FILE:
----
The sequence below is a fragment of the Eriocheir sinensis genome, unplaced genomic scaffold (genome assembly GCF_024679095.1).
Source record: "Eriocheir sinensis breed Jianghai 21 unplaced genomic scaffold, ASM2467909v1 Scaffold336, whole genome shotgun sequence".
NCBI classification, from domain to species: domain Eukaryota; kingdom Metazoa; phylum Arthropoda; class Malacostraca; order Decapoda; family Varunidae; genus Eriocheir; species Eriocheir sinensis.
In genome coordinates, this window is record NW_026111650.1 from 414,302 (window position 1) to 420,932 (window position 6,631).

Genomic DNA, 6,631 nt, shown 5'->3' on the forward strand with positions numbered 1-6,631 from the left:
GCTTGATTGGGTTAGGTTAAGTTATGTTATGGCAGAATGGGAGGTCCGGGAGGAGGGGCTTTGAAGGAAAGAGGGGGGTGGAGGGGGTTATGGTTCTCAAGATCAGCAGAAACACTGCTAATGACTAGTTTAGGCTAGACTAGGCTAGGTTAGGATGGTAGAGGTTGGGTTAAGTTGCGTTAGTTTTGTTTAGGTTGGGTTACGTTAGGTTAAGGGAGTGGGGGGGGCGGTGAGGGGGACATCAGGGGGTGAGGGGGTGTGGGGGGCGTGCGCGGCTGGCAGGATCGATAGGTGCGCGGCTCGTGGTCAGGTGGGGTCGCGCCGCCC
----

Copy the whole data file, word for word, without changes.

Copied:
The sequence below is a fragment of the Eriocheir sinensis genome, unplaced genomic scaffold (genome assembly GCF_024679095.1).
Source record: "Eriocheir sinensis breed Jianghai 21 unplaced genomic scaffold, ASM2467909v1 Scaffold336, whole genome shotgun sequence".
NCBI classification, from domain to species: domain Eukaryota; kingdom Metazoa; phylum Arthropoda; class Malacostraca; order Decapoda; family Varunidae; genus Eriocheir; species Eriocheir sinensis.
In genome coordinates, this window is record NW_026111650.1 from 414,302 (window position 1) to 420,932 (window position 6,631).

Genomic DNA, 6,631 nt, shown 5'->3' on the forward strand with positions numbered 1-6,631 from the left:
GCTTGATTGGGTTAGGTTAAGTTATGTTATGGCAGAATGGGAGGTCCGGGAGGAGGGGCTTTGAAGGAAAGAGGGGGGTGGAGGGGGTTATGGTTCTCAAGATCAGCAGAAACACTGCTAATGACTAGTTTAGGCTAGACTAGGCTAGGTTAGGATGGTAGAGGTTGGGTTAAGTTGCGTTAGTTTTGTTTAGGTTGGGTTACGTTAGGTTAAGGGAGTGGGGGGGGCGGTGAGGGGGACATCAGGGGGTGAGGGGGTGTGGGGGGCGTGCGCGGCTGGCAGGATCGATAGGTGCGCGGCTCGTGGTCAGGTGGGGTCGCGCCGCCC